Backpack-based floatation device has a high success rate in Europe for preventing deadly avalanche burials; demo set for 7 p.m., Feb. 16 at Wilderness Sports in Dillon, along with a free presentation on Euro mountaineering
By Bob Berwyn
SUMMIT COUNTY — As avalanche burial statistics from the past 10 years paint a grim picture of survival chances, some backcountry enthusiasts are looking beyond beacons, shovels and probes for additional safety measures that may increase the odds for survival in the worst-case scenario.
The stats show that, even if you’re wearing a beacon, chances are, your companions may have a hard time pinpointing the signal and digging you out in time.
The best option, of course, is to not get buried in the first place by learning to recognize and avoid avalanche terrain, and by knowing how to test the stability of the snow.
If you do get buried, you may be able to survive until rescue comes if you’re wearing an Avalung, which has, in some cases, helped buried victims breathe much long than they could in normal circumstances. Read a transcript of a 2002 interview with a backcountry skier who used an Avalung to survive 20 to 30 minutes buried under 3 to 4 feet of snow here. A more recent account, involving a 2009 burial near a backcountry hut in Colorado, is online here.
New snow and wind combined to form tender soft slabs around the Summit County backcountry, as a pair of riders found out on the Professor, a popular sidecountry ski run and known avalanche path between Loveland Pass and Arapahoe Basin.
The Colorado Avalanche Information Center warned of considerable avalanche danger on north to east to southwest aspects, with pockets of high danger on steep wind-loaded slopes facing northeast through southwest near and above treeline. Both triggered and natural slides are likely in these areas.
The CAIC reported natural soft slab avalanches reported from the northern Sawatch and Ten Mile ranges, with observers reporting a reactive snowpack with very clean breaks. The largest avalanche reported was triggered with explosives and was more than 2 feet deep, 450 feet wide and ran 1,000 feet down a southeast facing slope. There was also a human triggered avalanche in the East Vail area on a northeast facing slope at about 10,800 feet.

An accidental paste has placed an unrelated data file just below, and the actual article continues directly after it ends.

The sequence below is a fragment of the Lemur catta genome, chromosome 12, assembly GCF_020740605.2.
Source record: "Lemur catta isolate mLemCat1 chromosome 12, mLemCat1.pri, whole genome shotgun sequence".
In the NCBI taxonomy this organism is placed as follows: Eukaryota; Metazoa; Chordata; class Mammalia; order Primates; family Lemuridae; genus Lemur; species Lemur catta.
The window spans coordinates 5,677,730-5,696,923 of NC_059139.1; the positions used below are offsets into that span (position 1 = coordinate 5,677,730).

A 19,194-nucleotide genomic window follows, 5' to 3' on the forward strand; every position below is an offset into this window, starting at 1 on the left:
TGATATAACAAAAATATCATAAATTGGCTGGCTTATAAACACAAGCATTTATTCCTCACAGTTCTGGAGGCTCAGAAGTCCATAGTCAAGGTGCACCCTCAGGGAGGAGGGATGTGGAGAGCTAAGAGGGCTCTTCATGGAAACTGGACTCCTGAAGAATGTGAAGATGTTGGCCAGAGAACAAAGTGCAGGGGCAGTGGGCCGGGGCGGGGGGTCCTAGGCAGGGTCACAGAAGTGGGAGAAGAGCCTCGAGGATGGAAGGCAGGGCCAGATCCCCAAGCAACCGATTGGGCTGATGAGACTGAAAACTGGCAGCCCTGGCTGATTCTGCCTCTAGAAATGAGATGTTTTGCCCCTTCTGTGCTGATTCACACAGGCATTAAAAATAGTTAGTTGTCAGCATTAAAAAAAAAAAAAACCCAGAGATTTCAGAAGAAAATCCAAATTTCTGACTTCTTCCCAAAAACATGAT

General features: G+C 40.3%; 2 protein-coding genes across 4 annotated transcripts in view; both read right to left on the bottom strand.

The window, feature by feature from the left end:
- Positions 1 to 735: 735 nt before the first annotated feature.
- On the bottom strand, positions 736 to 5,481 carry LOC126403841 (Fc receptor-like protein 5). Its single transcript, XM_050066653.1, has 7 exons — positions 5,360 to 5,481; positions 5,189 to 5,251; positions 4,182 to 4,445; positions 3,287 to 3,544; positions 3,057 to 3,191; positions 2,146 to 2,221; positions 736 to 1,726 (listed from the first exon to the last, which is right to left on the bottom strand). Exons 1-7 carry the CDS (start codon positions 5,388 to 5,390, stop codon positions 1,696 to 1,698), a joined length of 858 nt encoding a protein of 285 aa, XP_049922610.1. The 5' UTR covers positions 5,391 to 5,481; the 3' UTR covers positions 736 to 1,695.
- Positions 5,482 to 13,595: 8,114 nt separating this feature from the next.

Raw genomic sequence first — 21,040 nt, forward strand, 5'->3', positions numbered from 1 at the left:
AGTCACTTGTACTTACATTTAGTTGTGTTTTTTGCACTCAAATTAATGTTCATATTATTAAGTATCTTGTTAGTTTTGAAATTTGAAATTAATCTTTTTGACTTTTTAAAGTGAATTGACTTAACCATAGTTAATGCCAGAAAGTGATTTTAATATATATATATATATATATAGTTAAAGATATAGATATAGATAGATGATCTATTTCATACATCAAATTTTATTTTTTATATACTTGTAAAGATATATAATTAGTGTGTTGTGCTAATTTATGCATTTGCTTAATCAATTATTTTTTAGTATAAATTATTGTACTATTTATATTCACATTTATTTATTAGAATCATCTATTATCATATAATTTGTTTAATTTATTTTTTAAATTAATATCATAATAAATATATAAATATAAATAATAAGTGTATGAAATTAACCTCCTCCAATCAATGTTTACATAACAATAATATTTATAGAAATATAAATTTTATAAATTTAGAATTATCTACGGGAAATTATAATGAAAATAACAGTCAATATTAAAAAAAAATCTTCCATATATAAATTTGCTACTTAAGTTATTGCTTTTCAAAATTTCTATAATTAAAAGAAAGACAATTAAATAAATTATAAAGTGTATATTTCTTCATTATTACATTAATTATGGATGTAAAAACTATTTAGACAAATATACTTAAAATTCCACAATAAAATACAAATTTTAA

Some upslope action on Super Bowl Sunday, Front Range favored
By Bob Berwyn
SUMMIT COUNTY — Another dusting of snow overnight but no big accumulations around the Summit-Vail area for now. The next in a series of El Niño-fueled storms in tracking to the south of the area and will set up east of the mountains in what could be a major upslope storm, with widespread snow along the foothills and the Denver metro area. Some of the ski areas east of the Continental Divide like Winter Park and Eldora could see the most snow.
There should be enough moisture wrapping around the low to fuel at least a few showers in our area, and the Boulder National Weather Service is actually calling for widespread snow across the mountain region.
The Colorado Avalanche Information Center forecasters won’t preclude the possibility of snow in the Vail-Summit zone, but point out that, in general, east winds tend to skunk areas west of the Continental Divide.
The backcountry avalanche danger is still rated as considerable. Smaller amounts of snowfall the last few days have added up to between 5 and 8 inches across parts of the zone — plenty of snow for new slab formation and a good chance of triggered slides near treeline.
Check in with the CAIC before heading into the backcountry for the latest forecast or call the local hotline at (970) 668-0600.
Check back later today with Summit Voice for a photoblog from the Beacon Bowl at Arapahoe Basin.